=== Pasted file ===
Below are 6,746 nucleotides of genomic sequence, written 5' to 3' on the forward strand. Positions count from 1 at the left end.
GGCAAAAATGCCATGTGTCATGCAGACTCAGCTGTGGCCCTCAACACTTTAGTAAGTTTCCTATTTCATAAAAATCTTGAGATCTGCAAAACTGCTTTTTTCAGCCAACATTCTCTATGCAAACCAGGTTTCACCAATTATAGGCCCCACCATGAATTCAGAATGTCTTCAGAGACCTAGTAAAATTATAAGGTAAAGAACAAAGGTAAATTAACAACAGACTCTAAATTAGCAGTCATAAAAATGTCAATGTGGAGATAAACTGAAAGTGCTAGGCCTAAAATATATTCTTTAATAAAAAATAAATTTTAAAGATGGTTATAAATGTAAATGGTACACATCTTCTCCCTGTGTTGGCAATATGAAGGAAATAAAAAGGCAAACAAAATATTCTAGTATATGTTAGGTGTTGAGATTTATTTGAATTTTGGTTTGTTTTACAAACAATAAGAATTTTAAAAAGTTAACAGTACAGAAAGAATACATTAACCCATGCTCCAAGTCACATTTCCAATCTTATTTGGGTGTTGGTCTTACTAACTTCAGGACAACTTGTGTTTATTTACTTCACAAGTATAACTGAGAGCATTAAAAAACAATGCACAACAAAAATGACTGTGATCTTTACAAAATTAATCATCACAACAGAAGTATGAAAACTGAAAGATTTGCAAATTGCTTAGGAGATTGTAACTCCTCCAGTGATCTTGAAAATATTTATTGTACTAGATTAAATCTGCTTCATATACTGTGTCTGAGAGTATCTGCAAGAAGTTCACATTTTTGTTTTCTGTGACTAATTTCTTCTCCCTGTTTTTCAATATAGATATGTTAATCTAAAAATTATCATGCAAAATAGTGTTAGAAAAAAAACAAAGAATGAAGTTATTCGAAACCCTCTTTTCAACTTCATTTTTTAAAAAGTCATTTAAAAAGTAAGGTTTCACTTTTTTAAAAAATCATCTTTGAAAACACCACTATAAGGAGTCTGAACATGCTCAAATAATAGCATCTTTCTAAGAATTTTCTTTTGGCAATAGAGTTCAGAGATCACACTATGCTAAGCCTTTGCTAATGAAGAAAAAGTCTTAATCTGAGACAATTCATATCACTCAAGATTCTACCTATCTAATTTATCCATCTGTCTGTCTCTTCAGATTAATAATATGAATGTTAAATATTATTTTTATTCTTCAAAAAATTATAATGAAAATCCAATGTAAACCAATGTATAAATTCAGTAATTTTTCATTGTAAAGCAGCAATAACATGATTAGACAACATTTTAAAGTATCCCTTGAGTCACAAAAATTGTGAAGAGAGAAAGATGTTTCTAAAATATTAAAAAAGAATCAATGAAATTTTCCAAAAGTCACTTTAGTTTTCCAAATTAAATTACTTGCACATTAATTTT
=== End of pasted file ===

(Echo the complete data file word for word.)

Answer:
Below are 6,746 nucleotides of genomic sequence, written 5' to 3' on the forward strand. Positions count from 1 at the left end.
GGCAAAAATGCCATGTGTCATGCAGACTCAGCTGTGGCCCTCAACACTTTAGTAAGTTTCCTATTTCATAAAAATCTTGAGATCTGCAAAACTGCTTTTTTCAGCCAACATTCTCTATGCAAACCAGGTTTCACCAATTATAGGCCCCACCATGAATTCAGAATGTCTTCAGAGACCTAGTAAAATTATAAGGTAAAGAACAAAGGTAAATTAACAACAGACTCTAAATTAGCAGTCATAAAAATGTCAATGTGGAGATAAACTGAAAGTGCTAGGCCTAAAATATATTCTTTAATAAAAAATAAATTTTAAAGATGGTTATAAATGTAAATGGTACACATCTTCTCCCTGTGTTGGCAATATGAAGGAAATAAAAAGGCAAACAAAATATTCTAGTATATGTTAGGTGTTGAGATTTATTTGAATTTTGGTTTGTTTTACAAACAATAAGAATTTTAAAAAGTTAACAGTACAGAAAGAATACATTAACCCATGCTCCAAGTCACATTTCCAATCTTATTTGGGTGTTGGTCTTACTAACTTCAGGACAACTTGTGTTTATTTACTTCACAAGTATAACTGAGAGCATTAAAAAACAATGCACAACAAAAATGACTGTGATCTTTACAAAATTAATCATCACAACAGAAGTATGAAAACTGAAAGATTTGCAAATTGCTTAGGAGATTGTAACTCCTCCAGTGATCTTGAAAATATTTATTGTACTAGATTAAATCTGCTTCATATACTGTGTCTGAGAGTATCTGCAAGAAGTTCACATTTTTGTTTTCTGTGACTAATTTCTTCTCCCTGTTTTTCAATATAGATATGTTAATCTAAAAATTATCATGCAAAATAGTGTTAGAAAAAAAACAAAGAATGAAGTTATTCGAAACCCTCTTTTCAACTTCATTTTTTAAAAAGTCATTTAAAAAGTAAGGTTTCACTTTTTTAAAAAATCATCTTTGAAAACACCACTATAAGGAGTCTGAACATGCTCAAATAATAGCATCTTTCTAAGAATTTTCTTTTGGCAATAGAGTTCAGAGATCACACTATGCTAAGCCTTTGCTAATGAAGAAAAAGTCTTAATCTGAGACAATTCATATCACTCAAGATTCTACCTATCTAATTTATCCATCTGTCTGTCTCTTCAGATTAATAATATGAATGTTAAATATTATTTTTATTCTTCAAAAAATTATAATGAAAATCCAATGTAAACCAATGTATAAATTCAGTAATTTTTCATTGTAAAGCAGCAATAACATGATTAGACAACATTTTAAAGTATCCCTTGAGTCACAAAAATTGTGAAGAGAGAAAGATGTTTCTAAAATATTAAAAAAGAATCAATGAAATTTTCCAAAAGTCACTTTAGTTTTCCAAATTAAATTACTTGCACATTAATTTT